The other place to see public art is Chicano Park. A historic example of community organizing, Chicano Park is an open area that is home to dozens of murals by Chicano and Latino artists celebrating their culture.

A visit to see the architecture and gardens of Balboa park and the San Diego Zoo would be a hit with students.

Photo from pixabay.com

San Juan, Puerto Rico

Let’s not forget that Puerto Rico is part of the United States! While, yes, you would need to fly there, many of the other advantages listed above are still valid. Your students can get a true Spanish immersion experience within the U.S.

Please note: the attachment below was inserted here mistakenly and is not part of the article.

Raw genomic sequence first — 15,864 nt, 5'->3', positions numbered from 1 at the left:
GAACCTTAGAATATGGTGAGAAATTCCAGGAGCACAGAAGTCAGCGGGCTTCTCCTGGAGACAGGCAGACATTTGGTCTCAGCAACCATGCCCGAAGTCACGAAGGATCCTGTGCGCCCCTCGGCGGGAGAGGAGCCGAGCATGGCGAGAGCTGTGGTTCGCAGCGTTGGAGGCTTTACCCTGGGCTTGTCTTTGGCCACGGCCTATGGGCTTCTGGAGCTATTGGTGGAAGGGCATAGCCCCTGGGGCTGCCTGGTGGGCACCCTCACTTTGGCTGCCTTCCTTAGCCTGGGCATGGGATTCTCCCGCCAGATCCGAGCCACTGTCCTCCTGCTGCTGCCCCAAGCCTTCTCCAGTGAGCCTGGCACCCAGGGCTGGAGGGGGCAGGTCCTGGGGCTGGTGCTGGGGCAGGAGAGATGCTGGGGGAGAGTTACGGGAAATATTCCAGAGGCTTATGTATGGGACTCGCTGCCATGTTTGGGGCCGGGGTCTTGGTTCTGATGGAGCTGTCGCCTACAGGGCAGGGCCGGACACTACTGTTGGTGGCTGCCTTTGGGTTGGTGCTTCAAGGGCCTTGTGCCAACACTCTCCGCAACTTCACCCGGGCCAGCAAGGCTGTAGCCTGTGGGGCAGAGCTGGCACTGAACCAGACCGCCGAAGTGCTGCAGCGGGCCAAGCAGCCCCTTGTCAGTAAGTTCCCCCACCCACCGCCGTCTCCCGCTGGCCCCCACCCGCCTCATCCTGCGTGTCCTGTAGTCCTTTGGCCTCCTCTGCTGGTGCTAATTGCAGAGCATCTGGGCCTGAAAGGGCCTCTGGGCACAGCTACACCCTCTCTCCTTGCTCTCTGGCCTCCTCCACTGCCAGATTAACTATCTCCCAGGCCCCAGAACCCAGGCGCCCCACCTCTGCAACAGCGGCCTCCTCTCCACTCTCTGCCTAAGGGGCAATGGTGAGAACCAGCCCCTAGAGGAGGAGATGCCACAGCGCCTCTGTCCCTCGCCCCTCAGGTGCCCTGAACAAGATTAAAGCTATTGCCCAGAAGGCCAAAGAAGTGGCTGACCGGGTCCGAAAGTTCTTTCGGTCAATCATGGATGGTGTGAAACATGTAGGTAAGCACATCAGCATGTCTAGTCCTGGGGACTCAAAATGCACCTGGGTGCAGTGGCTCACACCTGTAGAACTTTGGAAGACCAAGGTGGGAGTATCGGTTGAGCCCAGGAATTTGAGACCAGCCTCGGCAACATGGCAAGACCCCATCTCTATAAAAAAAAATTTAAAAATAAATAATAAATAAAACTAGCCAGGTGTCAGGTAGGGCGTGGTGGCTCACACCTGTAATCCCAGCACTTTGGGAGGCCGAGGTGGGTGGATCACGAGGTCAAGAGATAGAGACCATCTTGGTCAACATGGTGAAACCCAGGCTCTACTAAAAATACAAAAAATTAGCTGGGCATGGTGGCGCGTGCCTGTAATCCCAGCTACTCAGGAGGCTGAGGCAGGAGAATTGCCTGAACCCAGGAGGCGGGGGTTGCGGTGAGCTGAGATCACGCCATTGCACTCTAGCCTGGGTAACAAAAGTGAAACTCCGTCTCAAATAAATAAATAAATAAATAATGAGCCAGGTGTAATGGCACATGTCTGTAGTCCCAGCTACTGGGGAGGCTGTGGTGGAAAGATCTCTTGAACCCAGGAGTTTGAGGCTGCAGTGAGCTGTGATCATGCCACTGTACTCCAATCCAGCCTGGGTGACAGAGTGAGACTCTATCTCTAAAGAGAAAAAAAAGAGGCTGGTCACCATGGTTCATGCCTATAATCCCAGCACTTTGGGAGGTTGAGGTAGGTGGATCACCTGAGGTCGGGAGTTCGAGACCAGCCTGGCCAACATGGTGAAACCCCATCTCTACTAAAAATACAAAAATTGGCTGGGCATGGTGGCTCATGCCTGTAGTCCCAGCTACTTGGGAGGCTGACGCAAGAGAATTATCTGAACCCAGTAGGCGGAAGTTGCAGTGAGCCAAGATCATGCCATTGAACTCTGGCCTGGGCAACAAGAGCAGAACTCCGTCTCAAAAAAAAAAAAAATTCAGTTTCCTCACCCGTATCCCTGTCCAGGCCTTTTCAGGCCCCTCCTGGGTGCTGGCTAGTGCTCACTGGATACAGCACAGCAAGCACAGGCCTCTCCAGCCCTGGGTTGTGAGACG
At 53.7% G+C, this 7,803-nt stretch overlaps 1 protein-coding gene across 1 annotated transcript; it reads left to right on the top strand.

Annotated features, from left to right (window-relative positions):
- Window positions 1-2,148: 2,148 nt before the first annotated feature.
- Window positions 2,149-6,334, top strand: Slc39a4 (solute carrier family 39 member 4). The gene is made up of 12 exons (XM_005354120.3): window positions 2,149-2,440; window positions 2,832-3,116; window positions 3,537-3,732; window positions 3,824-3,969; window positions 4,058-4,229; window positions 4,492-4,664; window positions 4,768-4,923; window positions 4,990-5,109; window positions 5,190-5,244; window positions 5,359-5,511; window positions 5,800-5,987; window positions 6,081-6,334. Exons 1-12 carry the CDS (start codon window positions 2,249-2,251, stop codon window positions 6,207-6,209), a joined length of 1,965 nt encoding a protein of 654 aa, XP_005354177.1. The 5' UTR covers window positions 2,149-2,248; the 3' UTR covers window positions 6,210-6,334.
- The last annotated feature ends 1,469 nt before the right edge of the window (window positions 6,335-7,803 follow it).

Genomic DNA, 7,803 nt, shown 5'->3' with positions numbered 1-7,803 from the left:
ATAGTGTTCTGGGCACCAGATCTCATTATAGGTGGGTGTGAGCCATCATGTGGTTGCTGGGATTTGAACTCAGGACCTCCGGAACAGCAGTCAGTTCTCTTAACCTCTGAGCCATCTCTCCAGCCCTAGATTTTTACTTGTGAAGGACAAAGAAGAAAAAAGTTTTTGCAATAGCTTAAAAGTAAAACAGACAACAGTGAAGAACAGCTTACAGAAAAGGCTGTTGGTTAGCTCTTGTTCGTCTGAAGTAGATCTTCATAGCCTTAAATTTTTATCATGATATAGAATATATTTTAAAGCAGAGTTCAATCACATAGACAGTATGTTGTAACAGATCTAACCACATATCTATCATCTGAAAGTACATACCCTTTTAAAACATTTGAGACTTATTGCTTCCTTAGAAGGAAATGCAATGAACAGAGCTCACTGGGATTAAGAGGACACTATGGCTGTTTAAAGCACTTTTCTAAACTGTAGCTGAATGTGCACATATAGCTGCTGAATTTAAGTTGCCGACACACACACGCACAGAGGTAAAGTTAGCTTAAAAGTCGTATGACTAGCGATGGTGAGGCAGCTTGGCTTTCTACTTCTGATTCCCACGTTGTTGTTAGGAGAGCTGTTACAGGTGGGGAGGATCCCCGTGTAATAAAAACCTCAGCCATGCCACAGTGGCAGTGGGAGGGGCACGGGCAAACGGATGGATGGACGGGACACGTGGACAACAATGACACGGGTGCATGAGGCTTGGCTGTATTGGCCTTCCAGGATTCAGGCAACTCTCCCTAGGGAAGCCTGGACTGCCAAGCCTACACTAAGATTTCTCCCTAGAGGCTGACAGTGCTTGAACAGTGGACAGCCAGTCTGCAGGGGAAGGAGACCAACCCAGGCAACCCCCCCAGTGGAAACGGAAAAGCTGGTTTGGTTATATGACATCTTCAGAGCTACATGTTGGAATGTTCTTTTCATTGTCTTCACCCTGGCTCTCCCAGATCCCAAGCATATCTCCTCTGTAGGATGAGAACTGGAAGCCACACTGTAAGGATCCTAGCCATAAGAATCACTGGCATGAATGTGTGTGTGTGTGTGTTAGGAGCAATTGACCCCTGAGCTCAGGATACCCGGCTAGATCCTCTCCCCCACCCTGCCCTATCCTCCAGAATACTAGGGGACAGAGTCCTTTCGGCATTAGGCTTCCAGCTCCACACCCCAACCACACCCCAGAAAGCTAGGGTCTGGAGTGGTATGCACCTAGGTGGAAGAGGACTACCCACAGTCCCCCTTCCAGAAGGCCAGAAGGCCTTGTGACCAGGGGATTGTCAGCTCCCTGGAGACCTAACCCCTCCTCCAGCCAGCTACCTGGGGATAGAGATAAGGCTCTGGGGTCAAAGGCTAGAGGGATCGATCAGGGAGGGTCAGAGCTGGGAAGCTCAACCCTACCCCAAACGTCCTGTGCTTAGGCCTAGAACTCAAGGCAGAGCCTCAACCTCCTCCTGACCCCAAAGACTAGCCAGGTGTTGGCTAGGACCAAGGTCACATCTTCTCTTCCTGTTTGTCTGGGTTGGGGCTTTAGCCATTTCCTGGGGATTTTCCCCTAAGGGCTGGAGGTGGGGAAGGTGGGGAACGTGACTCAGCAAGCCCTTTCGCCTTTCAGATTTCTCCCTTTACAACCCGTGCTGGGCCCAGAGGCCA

Sites to see include the colorful Old San Juan The San Juan National Historic Site includes a number of forts and castles, including the commanding El Morro overlooking the ocean. You could easily book a salsa class or the Flavors of Old San Juan Food Tour.

Outside of San Juan, a day trip to El Yunque National Forest would be great for students looking for adventure, as it can include hiking to a waterfall, wildlife spotting, and kayaking.

Photo from pixabay.com

I hope this list of the best Spanish class field trips in the U.S. has given you some ideas of great places to take your Spanish students! If you have suggestions of other places, I would love to hear them in the comments below!

1 thought on “The best Spanish class field trips in the U.S.”

  1. Great cities to visit! I’ve been to several of them and I was fascinated by the missions in San Diego and San Antonio. A good related book to recommend to students is Texas by James Michener. He goes into a lot of detail about life and history of the missions.

Comments are closed.

Scroll to Top